To learn more about the conference, check out this feature about last year’s conferences and our local attendees.

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Science Employer Panel - Feb. 22

Thursday, February 22, 2018 @ 3:00 p.m. - Science Employer Panel on the U of U Campus!

SCIENCE EMPLOYER PANEL

"The Science Employer Panel brings students and professionals together for an in-depth discussion of the job prospects and internship opportunities available to science graduates. Students get direct access to insider information about a variety of science industries, while panelists get a chance to meet their future employees and share about why their business is a great place to work. Connections made at the Science Employer Panel start new careers, and help drive Utah’s economic engine."

Hosted by the College of Science

Date & Time: Thursday, February 22, 2018 @ 3:00 pm (Panel begins at 3:00 pm, networking begins at 4:00 pm)

Location: Room 206, Crocker Science Center
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The Science Employer Panel brings students and professionals together for an in-depth discussion of the job prospects and internship opportunities available to science graduates. Students get direct access to insider information about a variety of science industries, while panelists get a chance to meet their future employees and share about why their business is a great place to work. Connections made at the Science Employer Panel start new careers, and help drive Utah’s economic engine.

Panel: 3:00 pm - 4:00 pm

Panelists:

  • Dugway Utah Campus US Army
  • National Ecological Observatory
  • Recursion Pharmaceuticals
  • Jordan Gerton - CSME Chair

Networking: 4:00 pm - 5:00 pm

Networking:

  • Goldman Sachs
  • Orbital ATK
  • RJ Lee Group
  • Utah State Parks

Science Employer Panel is free. Click here, or contact Paige Berg at (801) 587-8098, to learn more about the Science Employer Panel.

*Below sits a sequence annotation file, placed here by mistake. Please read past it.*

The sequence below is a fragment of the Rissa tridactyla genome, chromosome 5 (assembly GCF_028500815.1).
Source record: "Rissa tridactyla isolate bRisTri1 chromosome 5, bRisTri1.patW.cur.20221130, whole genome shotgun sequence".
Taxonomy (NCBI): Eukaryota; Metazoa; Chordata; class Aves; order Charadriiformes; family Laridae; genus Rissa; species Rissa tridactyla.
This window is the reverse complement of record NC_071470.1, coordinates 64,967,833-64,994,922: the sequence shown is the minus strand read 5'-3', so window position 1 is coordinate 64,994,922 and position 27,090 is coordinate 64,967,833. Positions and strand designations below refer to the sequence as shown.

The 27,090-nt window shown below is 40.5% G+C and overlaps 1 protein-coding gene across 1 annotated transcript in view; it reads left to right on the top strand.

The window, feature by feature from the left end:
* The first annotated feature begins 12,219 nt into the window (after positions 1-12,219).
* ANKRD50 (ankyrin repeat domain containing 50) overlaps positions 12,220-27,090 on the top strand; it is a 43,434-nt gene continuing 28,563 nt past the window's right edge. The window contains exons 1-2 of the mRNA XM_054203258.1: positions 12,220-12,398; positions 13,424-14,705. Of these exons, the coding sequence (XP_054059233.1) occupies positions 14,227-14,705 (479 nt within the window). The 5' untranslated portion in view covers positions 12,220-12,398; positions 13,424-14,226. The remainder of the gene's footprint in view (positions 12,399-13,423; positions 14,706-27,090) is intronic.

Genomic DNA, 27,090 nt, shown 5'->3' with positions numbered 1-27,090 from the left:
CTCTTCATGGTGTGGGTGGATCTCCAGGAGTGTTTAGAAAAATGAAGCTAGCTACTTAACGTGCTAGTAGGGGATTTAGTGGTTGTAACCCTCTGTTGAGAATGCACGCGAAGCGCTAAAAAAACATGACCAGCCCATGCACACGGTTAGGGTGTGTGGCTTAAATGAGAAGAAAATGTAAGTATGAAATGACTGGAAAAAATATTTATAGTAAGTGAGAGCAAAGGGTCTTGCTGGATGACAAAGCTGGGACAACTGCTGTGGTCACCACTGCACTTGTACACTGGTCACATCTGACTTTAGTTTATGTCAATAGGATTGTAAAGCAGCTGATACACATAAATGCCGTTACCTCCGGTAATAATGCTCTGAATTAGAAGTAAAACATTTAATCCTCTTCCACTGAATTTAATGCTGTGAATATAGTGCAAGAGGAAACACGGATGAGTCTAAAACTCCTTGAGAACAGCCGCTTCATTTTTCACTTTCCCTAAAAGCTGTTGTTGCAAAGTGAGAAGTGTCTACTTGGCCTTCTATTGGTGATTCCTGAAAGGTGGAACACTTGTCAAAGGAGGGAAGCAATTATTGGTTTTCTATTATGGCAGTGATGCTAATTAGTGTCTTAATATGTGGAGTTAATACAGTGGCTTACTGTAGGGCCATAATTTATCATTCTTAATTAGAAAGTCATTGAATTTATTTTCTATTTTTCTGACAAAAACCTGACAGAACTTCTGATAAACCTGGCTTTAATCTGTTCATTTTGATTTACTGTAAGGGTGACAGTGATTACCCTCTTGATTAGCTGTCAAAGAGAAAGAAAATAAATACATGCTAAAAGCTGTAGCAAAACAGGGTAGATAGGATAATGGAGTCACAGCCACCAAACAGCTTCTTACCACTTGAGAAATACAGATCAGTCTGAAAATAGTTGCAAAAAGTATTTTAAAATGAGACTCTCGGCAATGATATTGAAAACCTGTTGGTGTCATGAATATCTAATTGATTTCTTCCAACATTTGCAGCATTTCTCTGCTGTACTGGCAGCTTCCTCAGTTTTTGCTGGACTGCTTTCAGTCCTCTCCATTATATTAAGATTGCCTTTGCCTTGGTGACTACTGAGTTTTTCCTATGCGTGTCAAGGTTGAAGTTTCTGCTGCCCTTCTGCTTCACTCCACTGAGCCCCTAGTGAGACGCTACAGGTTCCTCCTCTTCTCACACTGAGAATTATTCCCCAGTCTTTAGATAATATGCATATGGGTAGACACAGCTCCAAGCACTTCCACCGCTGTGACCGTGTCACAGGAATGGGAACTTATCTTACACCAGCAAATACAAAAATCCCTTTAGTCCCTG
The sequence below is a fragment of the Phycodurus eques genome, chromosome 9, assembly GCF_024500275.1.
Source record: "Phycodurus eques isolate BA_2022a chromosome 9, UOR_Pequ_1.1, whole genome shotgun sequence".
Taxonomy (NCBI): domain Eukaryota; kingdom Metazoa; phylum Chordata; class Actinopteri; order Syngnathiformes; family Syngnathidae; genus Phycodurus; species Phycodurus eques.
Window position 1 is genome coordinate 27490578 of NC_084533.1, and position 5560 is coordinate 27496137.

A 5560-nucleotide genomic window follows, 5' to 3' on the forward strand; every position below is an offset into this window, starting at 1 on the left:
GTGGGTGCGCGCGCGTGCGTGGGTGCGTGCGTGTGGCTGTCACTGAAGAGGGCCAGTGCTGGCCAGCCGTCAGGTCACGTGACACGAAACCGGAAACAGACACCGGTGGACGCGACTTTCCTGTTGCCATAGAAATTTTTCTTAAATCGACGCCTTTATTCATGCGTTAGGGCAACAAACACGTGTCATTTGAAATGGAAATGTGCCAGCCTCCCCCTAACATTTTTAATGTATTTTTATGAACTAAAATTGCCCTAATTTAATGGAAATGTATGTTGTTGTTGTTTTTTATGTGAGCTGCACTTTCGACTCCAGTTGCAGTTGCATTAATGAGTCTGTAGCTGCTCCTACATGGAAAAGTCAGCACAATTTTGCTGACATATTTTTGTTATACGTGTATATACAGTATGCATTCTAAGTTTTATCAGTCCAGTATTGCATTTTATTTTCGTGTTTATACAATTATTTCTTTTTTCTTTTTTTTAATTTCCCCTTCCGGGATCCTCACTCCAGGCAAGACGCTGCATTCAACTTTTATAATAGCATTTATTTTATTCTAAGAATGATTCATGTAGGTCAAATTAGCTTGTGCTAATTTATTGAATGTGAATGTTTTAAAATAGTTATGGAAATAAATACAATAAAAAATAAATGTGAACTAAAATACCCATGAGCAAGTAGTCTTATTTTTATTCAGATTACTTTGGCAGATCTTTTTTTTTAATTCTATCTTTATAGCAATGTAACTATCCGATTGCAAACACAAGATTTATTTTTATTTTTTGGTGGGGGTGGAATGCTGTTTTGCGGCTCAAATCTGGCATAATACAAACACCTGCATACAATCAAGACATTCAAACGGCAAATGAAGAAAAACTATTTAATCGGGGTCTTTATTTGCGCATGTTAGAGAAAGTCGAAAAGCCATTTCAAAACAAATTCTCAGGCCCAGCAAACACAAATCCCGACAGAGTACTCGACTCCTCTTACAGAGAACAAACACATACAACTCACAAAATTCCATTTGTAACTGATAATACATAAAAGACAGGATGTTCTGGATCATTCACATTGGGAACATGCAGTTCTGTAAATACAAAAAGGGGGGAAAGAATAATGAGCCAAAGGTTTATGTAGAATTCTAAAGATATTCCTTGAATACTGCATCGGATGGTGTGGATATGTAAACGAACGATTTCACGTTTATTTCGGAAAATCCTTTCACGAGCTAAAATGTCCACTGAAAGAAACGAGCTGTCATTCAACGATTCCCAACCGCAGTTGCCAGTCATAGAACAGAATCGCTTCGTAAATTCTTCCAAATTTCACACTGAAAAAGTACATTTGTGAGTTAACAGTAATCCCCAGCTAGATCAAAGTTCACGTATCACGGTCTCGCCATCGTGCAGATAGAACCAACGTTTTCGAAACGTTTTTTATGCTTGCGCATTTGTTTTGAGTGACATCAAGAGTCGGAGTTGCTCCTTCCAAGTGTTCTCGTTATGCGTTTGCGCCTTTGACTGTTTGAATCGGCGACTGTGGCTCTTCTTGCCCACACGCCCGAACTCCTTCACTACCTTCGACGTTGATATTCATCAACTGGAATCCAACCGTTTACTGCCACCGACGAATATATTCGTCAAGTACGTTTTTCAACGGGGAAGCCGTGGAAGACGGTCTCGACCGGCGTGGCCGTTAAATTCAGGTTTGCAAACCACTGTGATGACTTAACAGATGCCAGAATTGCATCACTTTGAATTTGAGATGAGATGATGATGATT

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Frontiers of Science with Dr. Blythe McCarthy

Thursday, March 8, 2018 @ 6:00 p.m. - Frontiers of Science with Dr. Blythe McCarthy! "Safeguarding Heritage Sites in the Middle East" in room 220 of the Aline Wilmot Skaggs Building (ASB) on the U of U Campus!

FRONTIERS OF SCIENCE

with Dr. Blythe McCarthy,
Andrew W. Mellon Senior Scientist, Department of Conservation and Scientific Research of Freer & Sackler. The Smithsonian’s Museums of Asian Art

 

Date & Time: Thursday, March 8, 2018 at 6:00pm

Location: 220 Aline Skaggs Building at the University of Utah
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Damage to archaeological and historic sites is ongoing on a grand scale in the Middle East due to the current conflicts in the region. Ranging from ISIL’s full-scale destruction of Palmyra to looting of artifacts at archaeological sites, every instance of damage results in lost opportunities to learn about previous cultures. Loss of cultural heritage also has societal and economic implications as heritage can be used as a peacebuilding tool to bring together those of diverse ethnic and religious backgrounds and act as a resource for cultural tourism. World-wide, people are working to do what they can to preserve what remains and discourage further destruction. Activities underway include efforts to document buildings and sites and their destruction, to carry out protective measures such as sandbagging mosaics for stabilization, and to train Iraqis in conservation techniques to help them take an active role in the preservation and restoration of their heritage. In this lecture, Blythe McCarthy of the Smithsonian’s Freer|Sackler will discuss these and other aspects of programs to protect and preserve cultural heritage in Iraq and Syria that she worked on during her recent experience as a AAAS Science and Technology Policy Fellow at the Department of State's Cultural Heritage Center.

Frontiers of Science is free and open to the public. The Frontiers lecture series features eminent scientists and researchers from across the country who are exploring the latest frontiers in their fields. All lectures are free and open to the public, although tickets are required and seating is limited. Click here to learn more about the Frontiers of Science lecture series.